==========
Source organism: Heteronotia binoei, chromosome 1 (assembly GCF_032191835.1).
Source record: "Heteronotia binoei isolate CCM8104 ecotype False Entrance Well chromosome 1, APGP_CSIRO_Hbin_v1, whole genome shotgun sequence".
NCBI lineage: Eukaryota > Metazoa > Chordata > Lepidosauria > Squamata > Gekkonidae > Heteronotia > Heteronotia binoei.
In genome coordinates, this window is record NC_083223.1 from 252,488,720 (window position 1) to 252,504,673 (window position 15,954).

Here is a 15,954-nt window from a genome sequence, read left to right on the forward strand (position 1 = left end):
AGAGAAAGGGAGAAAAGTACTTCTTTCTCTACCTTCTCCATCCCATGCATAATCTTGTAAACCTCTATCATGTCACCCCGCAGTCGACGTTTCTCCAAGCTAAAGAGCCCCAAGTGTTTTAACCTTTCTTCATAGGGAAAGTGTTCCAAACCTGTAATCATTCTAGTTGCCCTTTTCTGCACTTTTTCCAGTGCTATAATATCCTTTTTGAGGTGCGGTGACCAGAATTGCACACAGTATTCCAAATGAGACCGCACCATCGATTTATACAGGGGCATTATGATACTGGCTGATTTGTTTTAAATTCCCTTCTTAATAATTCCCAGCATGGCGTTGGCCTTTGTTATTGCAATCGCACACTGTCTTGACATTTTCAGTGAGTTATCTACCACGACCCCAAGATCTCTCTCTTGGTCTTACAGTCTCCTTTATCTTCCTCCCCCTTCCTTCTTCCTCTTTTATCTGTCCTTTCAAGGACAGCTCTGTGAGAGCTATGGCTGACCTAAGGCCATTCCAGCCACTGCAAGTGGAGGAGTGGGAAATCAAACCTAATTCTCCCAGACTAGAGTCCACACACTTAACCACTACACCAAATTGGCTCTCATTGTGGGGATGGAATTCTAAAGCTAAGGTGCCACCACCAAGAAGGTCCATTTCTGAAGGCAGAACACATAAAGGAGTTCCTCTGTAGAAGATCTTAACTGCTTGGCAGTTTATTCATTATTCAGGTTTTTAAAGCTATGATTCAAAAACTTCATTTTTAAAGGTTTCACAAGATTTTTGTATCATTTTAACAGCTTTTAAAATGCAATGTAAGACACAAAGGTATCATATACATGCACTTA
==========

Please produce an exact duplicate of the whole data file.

Source organism: Heteronotia binoei, chromosome 1 (assembly GCF_032191835.1).
Source record: "Heteronotia binoei isolate CCM8104 ecotype False Entrance Well chromosome 1, APGP_CSIRO_Hbin_v1, whole genome shotgun sequence".
NCBI lineage: Eukaryota > Metazoa > Chordata > Lepidosauria > Squamata > Gekkonidae > Heteronotia > Heteronotia binoei.
In genome coordinates, this window is record NC_083223.1 from 252,488,720 (window position 1) to 252,504,673 (window position 15,954).

Here is a 15,954-nt window from a genome sequence, read left to right on the forward strand (position 1 = left end):
AGAGAAAGGGAGAAAAGTACTTCTTTCTCTACCTTCTCCATCCCATGCATAATCTTGTAAACCTCTATCATGTCACCCCGCAGTCGACGTTTCTCCAAGCTAAAGAGCCCCAAGTGTTTTAACCTTTCTTCATAGGGAAAGTGTTCCAAACCTGTAATCATTCTAGTTGCCCTTTTCTGCACTTTTTCCAGTGCTATAATATCCTTTTTGAGGTGCGGTGACCAGAATTGCACACAGTATTCCAAATGAGACCGCACCATCGATTTATACAGGGGCATTATGATACTGGCTGATTTGTTTTAAATTCCCTTCTTAATAATTCCCAGCATGGCGTTGGCCTTTGTTATTGCAATCGCACACTGTCTTGACATTTTCAGTGAGTTATCTACCACGACCCCAAGATCTCTCTCTTGGTCTTACAGTCTCCTTTATCTTCCTCCCCCTTCCTTCTTCCTCTTTTATCTGTCCTTTCAAGGACAGCTCTGTGAGAGCTATGGCTGACCTAAGGCCATTCCAGCCACTGCAAGTGGAGGAGTGGGAAATCAAACCTAATTCTCCCAGACTAGAGTCCACACACTTAACCACTACACCAAATTGGCTCTCATTGTGGGGATGGAATTCTAAAGCTAAGGTGCCACCACCAAGAAGGTCCATTTCTGAAGGCAGAACACATAAAGGAGTTCCTCTGTAGAAGATCTTAACTGCTTGGCAGTTTATTCATTATTCAGGTTTTTAAAGCTATGATTCAAAAACTTCATTTTTAAAGGTTTCACAAGATTTTTGTATCATTTTAACAGCTTTTAAAATGCAATGTAAGACACAAAGGTATCATATACATGCACTTA